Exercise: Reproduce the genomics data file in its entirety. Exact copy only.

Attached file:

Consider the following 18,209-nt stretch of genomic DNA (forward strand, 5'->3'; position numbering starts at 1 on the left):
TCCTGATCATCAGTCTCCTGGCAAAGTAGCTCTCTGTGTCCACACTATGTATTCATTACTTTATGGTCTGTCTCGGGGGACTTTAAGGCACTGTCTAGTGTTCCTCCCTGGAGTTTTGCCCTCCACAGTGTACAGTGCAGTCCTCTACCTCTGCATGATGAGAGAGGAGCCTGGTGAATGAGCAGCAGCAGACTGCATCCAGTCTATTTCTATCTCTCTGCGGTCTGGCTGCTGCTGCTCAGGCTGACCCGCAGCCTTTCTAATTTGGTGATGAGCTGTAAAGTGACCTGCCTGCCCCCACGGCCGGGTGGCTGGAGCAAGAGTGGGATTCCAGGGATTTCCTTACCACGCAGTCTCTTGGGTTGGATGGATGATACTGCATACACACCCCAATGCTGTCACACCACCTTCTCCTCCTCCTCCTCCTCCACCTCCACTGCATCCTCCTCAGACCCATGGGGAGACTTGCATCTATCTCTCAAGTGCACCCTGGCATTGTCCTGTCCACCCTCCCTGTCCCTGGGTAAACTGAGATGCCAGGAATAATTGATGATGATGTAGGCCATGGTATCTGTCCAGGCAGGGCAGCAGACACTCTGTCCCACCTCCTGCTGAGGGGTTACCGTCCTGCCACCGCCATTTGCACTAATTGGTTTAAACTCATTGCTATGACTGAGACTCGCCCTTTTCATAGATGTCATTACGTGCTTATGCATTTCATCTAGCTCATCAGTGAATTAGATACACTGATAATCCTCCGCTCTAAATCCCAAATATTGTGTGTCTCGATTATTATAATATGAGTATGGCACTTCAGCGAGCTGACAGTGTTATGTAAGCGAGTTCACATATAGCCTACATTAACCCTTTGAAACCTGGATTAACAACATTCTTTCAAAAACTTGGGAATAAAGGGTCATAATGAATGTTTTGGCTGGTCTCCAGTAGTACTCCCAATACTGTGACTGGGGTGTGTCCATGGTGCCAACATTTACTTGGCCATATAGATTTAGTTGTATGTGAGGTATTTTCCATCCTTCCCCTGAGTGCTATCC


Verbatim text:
Consider the following 18,209-nt stretch of genomic DNA (forward strand, 5'->3'; position numbering starts at 1 on the left):
TCCTGATCATCAGTCTCCTGGCAAAGTAGCTCTCTGTGTCCACACTATGTATTCATTACTTTATGGTCTGTCTCGGGGGACTTTAAGGCACTGTCTAGTGTTCCTCCCTGGAGTTTTGCCCTCCACAGTGTACAGTGCAGTCCTCTACCTCTGCATGATGAGAGAGGAGCCTGGTGAATGAGCAGCAGCAGACTGCATCCAGTCTATTTCTATCTCTCTGCGGTCTGGCTGCTGCTGCTCAGGCTGACCCGCAGCCTTTCTAATTTGGTGATGAGCTGTAAAGTGACCTGCCTGCCCCCACGGCCGGGTGGCTGGAGCAAGAGTGGGATTCCAGGGATTTCCTTACCACGCAGTCTCTTGGGTTGGATGGATGATACTGCATACACACCCCAATGCTGTCACACCACCTTCTCCTCCTCCTCCTCCTCCACCTCCACTGCATCCTCCTCAGACCCATGGGGAGACTTGCATCTATCTCTCAAGTGCACCCTGGCATTGTCCTGTCCACCCTCCCTGTCCCTGGGTAAACTGAGATGCCAGGAATAATTGATGATGATGTAGGCCATGGTATCTGTCCAGGCAGGGCAGCAGACACTCTGTCCCACCTCCTGCTGAGGGGTTACCGTCCTGCCACCGCCATTTGCACTAATTGGTTTAAACTCATTGCTATGACTGAGACTCGCCCTTTTCATAGATGTCATTACGTGCTTATGCATTTCATCTAGCTCATCAGTGAATTAGATACACTGATAATCCTCCGCTCTAAATCCCAAATATTGTGTGTCTCGATTATTATAATATGAGTATGGCACTTCAGCGAGCTGACAGTGTTATGTAAGCGAGTTCACATATAGCCTACATTAACCCTTTGAAACCTGGATTAACAACATTCTTTCAAAAACTTGGGAATAAAGGGTCATAATGAATGTTTTGGCTGGTCTCCAGTAGTACTCCCAATACTGTGACTGGGGTGTGTCCATGGTGCCAACATTTACTTGGCCATATAGATTTAGTTGTATGTGAGGTATTTTCCATCCTTCCCCTGAGTGCTATCC